PokerWomenNews Celebrates its First Anniversary – a Personal Confession

Fødselsdag4 (FILEminimizer)

In April last year, I launched my blog about women in poker. It was a culmination of my interest in poker, which began back in 2007, when a friend of mine invited me to join a home game with six or seven other women. I had never played poker before, had barely even heard of the game, but it sounded cool and I went along. One of the girls brought a box of cigars and another a bottle of whisky (quite telling of our understanding of what poker was about!). A third friend, who had played a little online, had written down the hand rankings, since the rest of us didn’t have a clue. “A straight beats a flush, right?” The game was very small and everybody at the table was involved in every pot! It was so much fun and I immediately fell in love with the game.

I started to play online, but with little success. Little by little, I left my mediocre online career behind and instead got more and more interested in the players and the industry – and especially in the women of the game. What I found was an incredible amount of talent. There were actually many more successful female poker players out there than I had ever imagined. But it was so hard to find the good stories and news regarding women in poker, and since women are still a minority in the poker world, it was often like finding the needle in a haystack.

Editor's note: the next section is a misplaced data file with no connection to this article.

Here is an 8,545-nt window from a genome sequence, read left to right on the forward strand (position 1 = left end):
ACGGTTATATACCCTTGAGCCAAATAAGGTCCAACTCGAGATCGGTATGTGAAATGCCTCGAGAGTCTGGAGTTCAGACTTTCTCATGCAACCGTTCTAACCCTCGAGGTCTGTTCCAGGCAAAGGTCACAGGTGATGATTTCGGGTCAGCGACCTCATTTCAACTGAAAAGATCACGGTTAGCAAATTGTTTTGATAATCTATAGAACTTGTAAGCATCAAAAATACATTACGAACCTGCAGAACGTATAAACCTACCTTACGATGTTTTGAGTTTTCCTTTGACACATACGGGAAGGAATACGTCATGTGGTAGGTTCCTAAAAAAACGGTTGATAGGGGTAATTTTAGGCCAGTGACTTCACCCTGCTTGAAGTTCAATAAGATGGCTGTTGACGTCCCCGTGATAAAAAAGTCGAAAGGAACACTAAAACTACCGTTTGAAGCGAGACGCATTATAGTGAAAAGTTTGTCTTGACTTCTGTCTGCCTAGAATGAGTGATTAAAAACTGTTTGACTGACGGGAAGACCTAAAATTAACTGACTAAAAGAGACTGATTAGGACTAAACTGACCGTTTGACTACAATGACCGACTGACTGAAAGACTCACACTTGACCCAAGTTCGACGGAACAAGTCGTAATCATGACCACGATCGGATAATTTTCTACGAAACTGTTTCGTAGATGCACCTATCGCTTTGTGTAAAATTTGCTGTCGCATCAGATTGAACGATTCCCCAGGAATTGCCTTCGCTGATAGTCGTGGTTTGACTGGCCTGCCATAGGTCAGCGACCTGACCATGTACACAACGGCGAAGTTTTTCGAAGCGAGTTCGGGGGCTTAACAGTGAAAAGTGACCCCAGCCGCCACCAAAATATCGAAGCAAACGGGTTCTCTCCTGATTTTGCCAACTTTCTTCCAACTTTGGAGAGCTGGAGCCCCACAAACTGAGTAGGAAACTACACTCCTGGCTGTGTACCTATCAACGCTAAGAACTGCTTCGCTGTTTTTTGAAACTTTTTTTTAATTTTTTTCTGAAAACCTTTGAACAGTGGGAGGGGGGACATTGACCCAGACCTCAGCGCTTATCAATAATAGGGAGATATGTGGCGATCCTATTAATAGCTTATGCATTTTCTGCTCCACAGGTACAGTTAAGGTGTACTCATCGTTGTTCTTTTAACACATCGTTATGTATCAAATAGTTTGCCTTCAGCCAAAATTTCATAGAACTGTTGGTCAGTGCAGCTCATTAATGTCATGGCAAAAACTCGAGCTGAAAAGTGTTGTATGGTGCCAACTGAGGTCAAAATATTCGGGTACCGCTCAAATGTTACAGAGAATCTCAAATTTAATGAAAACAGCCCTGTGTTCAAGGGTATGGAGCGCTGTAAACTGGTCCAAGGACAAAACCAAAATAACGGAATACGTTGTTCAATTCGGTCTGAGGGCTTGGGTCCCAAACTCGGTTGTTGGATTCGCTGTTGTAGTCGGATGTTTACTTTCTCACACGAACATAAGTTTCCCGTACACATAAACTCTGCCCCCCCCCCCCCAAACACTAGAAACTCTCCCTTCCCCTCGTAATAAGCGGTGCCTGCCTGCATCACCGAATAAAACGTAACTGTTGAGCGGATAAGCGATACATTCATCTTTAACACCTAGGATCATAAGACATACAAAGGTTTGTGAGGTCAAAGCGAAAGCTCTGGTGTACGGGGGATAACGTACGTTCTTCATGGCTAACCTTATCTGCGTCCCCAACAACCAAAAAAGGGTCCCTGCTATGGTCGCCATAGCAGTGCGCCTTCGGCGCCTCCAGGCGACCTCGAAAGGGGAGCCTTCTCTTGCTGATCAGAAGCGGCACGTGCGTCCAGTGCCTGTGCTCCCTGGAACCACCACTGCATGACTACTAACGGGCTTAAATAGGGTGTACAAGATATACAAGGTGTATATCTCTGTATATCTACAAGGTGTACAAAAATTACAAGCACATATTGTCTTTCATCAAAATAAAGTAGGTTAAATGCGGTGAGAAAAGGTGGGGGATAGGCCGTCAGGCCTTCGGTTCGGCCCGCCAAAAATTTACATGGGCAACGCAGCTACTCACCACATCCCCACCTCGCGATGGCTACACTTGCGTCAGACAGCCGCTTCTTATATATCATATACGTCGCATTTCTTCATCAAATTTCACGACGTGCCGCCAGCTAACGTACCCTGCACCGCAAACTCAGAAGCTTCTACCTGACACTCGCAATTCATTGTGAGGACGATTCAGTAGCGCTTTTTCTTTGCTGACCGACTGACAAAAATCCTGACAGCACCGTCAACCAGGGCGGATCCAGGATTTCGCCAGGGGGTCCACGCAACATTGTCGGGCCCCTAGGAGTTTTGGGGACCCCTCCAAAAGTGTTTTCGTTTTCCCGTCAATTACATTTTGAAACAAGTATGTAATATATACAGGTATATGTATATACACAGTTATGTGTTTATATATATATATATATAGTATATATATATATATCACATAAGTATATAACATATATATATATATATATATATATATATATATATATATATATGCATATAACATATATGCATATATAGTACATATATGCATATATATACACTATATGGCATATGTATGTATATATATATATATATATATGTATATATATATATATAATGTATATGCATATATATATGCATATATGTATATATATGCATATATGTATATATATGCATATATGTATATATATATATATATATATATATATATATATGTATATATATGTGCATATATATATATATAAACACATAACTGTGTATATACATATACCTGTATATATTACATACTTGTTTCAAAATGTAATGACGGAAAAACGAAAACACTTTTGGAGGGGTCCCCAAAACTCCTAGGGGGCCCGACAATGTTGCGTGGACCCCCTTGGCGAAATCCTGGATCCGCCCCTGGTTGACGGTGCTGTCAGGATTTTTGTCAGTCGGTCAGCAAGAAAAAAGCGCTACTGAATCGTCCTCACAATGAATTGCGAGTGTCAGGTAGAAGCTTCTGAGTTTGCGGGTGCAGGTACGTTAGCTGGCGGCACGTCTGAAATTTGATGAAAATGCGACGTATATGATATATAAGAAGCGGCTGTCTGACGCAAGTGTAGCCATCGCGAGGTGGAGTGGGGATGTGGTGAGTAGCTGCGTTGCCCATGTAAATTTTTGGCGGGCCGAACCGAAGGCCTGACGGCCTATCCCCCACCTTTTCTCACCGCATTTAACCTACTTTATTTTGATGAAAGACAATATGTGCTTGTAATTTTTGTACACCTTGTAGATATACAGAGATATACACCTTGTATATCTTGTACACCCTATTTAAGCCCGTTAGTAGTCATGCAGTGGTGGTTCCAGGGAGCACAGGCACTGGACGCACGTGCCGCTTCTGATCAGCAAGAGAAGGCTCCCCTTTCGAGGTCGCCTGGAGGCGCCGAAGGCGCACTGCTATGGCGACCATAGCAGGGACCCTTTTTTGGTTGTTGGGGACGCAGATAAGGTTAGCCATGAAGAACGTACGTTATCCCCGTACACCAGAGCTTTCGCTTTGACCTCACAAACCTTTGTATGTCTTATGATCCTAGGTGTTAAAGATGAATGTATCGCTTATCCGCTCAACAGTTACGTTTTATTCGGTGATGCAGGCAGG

I began to think about how amazing it would be if all this information could be found in one place! Why wasn’t there a website dedicated solely to women in poker? A site that would appeal to both the recreational player and the female pro? The idea stayed with me, but I didn’t have time to do anything about it. I was working full time as a freelance editor of travel books, and with three kids and a wife, I didn’t have time for this kind of endeavor.

But as it happened, a couple of travel books were postponed and suddenly I found myself without anything to do for two months. “Maybe I could do this blog about women in poker?” I said to myself. Without knowing anything about WordPress, how to create a website, search engine optimization or anything of the kind, I took the plunge. Long live YouTube!

I also needed a Twitter account and a Facebook page to go with my blog, and as I had always shied away from social media, it was a huge step for me. I really didn’t know anything about how Twitter worked, but fortunately, high stakes cash game player Melissa Burr jumped in with a pragmatic piece of advice: “When u start a tweet with @ symbol … It will only be visible to people followed by both parties. Use a “.” before the @ symbol and it will go out to all ur followers“. The extent of my ignorance was beyond limits.

Another aspect I hadn’t taken into consideration was the time difference between for instance Las Vegas, Melbourne and Europe. Following the WSOP and trying to post updates and stories on my blog proved to be quite an exhausting experience. When a tournament starts at 2 p.m. in Vegas, it’s 11 p.m. here in Copenhagen, and on more than one occasion, I have gone directly from posting on my blog to taking my kids to kindergarden and then working on my daytime job as an travel guide editor.